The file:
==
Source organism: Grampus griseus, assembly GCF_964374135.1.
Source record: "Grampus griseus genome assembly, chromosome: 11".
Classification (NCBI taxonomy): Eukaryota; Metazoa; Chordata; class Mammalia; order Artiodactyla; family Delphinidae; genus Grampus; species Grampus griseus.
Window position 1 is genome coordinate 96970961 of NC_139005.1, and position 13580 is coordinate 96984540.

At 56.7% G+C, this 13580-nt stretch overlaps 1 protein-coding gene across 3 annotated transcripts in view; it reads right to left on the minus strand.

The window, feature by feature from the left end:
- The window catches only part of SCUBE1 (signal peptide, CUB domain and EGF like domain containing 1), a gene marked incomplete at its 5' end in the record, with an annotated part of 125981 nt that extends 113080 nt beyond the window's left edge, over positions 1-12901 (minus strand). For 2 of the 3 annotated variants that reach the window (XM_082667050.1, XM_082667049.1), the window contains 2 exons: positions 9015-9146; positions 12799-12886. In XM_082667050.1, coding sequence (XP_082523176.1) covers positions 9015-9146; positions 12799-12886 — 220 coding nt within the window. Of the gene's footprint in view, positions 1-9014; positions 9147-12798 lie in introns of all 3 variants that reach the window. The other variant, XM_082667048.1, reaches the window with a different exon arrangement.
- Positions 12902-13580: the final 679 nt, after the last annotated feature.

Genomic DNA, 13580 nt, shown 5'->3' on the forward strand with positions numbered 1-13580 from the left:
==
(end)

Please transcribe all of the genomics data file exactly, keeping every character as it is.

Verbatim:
Source organism: Grampus griseus, assembly GCF_964374135.1.
Source record: "Grampus griseus genome assembly, chromosome: 11".
Classification (NCBI taxonomy): Eukaryota; Metazoa; Chordata; class Mammalia; order Artiodactyla; family Delphinidae; genus Grampus; species Grampus griseus.
Window position 1 is genome coordinate 96970961 of NC_139005.1, and position 13580 is coordinate 96984540.

At 56.7% G+C, this 13580-nt stretch overlaps 1 protein-coding gene across 3 annotated transcripts in view; it reads right to left on the minus strand.

The window, feature by feature from the left end:
- The window catches only part of SCUBE1 (signal peptide, CUB domain and EGF like domain containing 1), a gene marked incomplete at its 5' end in the record, with an annotated part of 125981 nt that extends 113080 nt beyond the window's left edge, over positions 1-12901 (minus strand). For 2 of the 3 annotated variants that reach the window (XM_082667050.1, XM_082667049.1), the window contains 2 exons: positions 9015-9146; positions 12799-12886. In XM_082667050.1, coding sequence (XP_082523176.1) covers positions 9015-9146; positions 12799-12886 — 220 coding nt within the window. Of the gene's footprint in view, positions 1-9014; positions 9147-12798 lie in introns of all 3 variants that reach the window. The other variant, XM_082667048.1, reaches the window with a different exon arrangement.
- Positions 12902-13580: the final 679 nt, after the last annotated feature.

Genomic DNA, 13580 nt, shown 5'->3' on the forward strand with positions numbered 1-13580 from the left: